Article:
I love the sofa in the breakfast nook. We wanted to create a comfortable, relaxed space that was warm and cozy; sometimes the kids do their homework there. There are sliding glass doors on both sides that open up onto the patio, so there is a really good relationship between indoors and out. There are comfy chairs out on the patio to sit in and enjoy coffee in the morning or have a drink in the evening. The doors wrap around the corner in a Z-shape, so there is another series of glass doors in the family room that open up to the patio as well.
Tell me about the family room. The sofa is custom, and I can’t tell you how many times we sized it and drew it in different configurations— we wanted to get it just right, and thankfully, we did. It was going to take up such a large part of the room, and it needed to fit the space well. The ottoman is custom, and it has a sliding coffee table tray on a track. We added the built-ins, and to the left of those is the fireplace and TV. The painting to the right was a piece we bought together for a different project. It’s huge, and it was so perfect for that wall.
Is there a story behind the butterflies in the powder room? I love that you asked that, because the homeowner loves butterflies. We put them here and there in an elegant way throughout the house to give you a smile. The powder room wallcovering is a beautiful painted wallpaper by Caitlin McGauley, and we custom-colored the sconces to go with it. This is a narrow space, and I found that vintage mirror on 1stdibs—it was just the right size.
The master suite feels so serene. Definitely—they wanted an airy, calm, Zen space. It’s also tactile all the way. The rug is shearling, and it’s so comfy and luxurious. The kids were so funny—they were doing “snow” angels on it! The pink chaise is a yummy, soft bouclé fabric, and the window treatments are a gorgeous blue fabric with appliqués and embroidery from Holland & Sherry. The bed was fully custom, and there is a TV built into the base—you push a button, and the TV comes out and up. It also swivels, so you can sit on the chaise opposite the bed or on the window seat and watch TV as well. The TV was originally supposed to go over the fireplace, but it was going to be too high. I had seen my upholsterer do something like this on a bed before. The bed was already being built but wasn’t complete yet, so we were able to add this feature. It works spectacularly. It’s much more comfortable to watch TV this way than it would be to watch it so high up. Their master bath is in the same location, but the addition included expanding to the side of the house. It’s much larger than before, with a separate water closet, a steam shower and plenty of storage. The custom mosaic floor is so pretty, and all of the lights by Urban Electric were custom-colored. The window treatments are motorized so you don’t have to reach over the tub to close them.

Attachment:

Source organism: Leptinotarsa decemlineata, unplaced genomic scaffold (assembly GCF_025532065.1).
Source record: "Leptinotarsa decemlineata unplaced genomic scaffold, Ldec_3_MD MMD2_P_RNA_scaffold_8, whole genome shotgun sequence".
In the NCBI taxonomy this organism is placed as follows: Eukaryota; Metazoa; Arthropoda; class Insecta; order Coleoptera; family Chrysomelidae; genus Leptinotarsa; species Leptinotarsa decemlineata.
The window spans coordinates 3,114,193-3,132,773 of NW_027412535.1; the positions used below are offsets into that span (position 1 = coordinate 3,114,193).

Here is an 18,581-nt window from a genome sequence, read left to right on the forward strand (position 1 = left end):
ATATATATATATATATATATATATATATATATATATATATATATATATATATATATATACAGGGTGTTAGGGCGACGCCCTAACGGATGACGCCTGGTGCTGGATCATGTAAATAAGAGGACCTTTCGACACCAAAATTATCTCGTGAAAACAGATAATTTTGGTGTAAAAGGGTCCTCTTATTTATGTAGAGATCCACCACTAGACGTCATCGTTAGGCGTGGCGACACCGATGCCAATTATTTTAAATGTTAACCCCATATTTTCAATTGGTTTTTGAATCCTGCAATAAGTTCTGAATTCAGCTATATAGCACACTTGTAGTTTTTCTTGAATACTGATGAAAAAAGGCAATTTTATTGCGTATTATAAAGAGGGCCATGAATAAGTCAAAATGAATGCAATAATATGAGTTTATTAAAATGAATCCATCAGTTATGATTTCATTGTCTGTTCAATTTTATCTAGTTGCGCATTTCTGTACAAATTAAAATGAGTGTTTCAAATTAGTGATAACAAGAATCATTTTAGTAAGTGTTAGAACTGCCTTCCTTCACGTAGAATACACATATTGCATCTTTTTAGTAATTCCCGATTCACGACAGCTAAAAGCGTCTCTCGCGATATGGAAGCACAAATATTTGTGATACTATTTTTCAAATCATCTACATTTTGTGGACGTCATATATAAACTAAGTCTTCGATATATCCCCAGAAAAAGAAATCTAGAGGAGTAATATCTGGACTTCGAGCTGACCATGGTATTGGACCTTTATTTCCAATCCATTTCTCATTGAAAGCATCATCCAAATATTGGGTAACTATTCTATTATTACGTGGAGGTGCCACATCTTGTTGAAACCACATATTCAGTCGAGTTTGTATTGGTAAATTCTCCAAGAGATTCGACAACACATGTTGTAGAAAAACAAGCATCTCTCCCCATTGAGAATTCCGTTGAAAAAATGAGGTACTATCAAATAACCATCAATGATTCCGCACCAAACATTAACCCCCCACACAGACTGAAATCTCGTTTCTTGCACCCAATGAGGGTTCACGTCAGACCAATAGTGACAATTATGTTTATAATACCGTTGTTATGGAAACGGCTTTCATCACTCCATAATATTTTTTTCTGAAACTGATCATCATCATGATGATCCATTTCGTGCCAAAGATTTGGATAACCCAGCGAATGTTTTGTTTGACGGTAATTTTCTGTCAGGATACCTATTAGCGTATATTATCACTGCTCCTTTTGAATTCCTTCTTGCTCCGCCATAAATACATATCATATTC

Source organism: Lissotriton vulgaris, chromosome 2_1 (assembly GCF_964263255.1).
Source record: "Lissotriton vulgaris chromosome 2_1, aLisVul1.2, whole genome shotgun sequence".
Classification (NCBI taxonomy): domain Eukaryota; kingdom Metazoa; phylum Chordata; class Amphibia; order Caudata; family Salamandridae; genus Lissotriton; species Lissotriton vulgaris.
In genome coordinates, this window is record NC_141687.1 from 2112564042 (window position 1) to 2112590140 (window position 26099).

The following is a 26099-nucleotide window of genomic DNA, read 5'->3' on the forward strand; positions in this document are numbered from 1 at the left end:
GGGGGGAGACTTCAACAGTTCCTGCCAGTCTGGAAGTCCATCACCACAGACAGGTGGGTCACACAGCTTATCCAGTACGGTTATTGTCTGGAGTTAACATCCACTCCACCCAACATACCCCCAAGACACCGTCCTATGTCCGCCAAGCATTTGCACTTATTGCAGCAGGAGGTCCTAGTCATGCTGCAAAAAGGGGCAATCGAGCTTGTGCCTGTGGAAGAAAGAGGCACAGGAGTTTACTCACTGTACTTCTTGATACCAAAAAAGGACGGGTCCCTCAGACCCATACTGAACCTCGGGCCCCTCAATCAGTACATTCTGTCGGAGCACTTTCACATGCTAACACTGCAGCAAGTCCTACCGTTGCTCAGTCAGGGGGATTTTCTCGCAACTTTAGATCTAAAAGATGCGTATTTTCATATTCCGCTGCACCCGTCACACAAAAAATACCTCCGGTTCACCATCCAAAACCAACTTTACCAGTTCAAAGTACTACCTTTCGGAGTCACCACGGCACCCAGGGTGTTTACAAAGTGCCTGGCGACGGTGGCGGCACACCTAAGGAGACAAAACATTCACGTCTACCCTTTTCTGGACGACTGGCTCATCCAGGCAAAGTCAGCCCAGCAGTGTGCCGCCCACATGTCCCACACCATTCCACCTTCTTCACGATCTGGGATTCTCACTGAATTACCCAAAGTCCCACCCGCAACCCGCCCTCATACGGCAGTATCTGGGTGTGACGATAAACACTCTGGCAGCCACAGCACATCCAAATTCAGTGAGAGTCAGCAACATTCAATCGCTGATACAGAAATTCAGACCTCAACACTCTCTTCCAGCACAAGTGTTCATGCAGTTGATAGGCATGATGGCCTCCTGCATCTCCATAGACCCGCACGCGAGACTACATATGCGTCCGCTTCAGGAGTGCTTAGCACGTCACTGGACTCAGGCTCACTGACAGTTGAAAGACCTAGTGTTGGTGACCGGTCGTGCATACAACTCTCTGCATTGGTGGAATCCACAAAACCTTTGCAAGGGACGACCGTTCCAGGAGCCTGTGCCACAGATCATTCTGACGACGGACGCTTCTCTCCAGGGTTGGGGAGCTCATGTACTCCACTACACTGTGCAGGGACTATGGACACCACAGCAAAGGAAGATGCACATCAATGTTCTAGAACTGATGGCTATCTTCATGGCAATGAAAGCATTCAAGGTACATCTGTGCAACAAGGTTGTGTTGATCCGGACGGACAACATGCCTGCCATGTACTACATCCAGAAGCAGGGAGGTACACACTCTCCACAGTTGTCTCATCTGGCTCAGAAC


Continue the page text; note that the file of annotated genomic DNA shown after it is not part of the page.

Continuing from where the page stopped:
How did you approach the third-floor space? On this floor, there is one large room, a bathroom and a smaller guest bedroom. The large space functions as a sleepover and hangout room. There are two daybeds with trundles underneath, and there are a few ottomans that unfold into mattresses, so the space can sleep a lot. We didn’t do anything architecturally to this space—we just painted the walls, floors and ceiling—but there is such a lovely feeling up here. Behind the Womb chair is this amazing window seat that’s much deeper than it looks; it’s such a good perch. That window seat is original to the house, but we added window seats wherever we could.
What has been the clients’ reaction to their new home? They love it—they love the light and the colors, how it flows, how they can have tons of people over, and there’s no area where everyone is bottlenecked. They are such gracious people, and it’s always so much fun working with this client—she has a great, positive energy about her. There were so many times where we would find a piece and say, “Oh my God, that’s perfect.” It was like good karma! [Laughs.] We kept saying, “That’s the Zen of design.” Things just worked.
Interior designer: Notis Design, Weston/New York City; 203-557-6560; dnotisdesign.com
Architect: Stoll & Stoll Architects, New Rochelle, NY; 914-576-0800; stollarchitects.com
Contractor: Noonan Construction Corp., Yonkers, NY; 914-373-4672; noonan.construction
Custom workroom: J&P Custom Upholstery, Long Island City, NY; 718-482-8500; jpcustomupholstery.com
Custom workroom: Artistic Upholstery, Norwalk; 203-849-8907; artisticupholsteryandfabrics.com
Custom window treatments: Boaz Sharoni Design, New Hyde Park, NY; 917-763-8266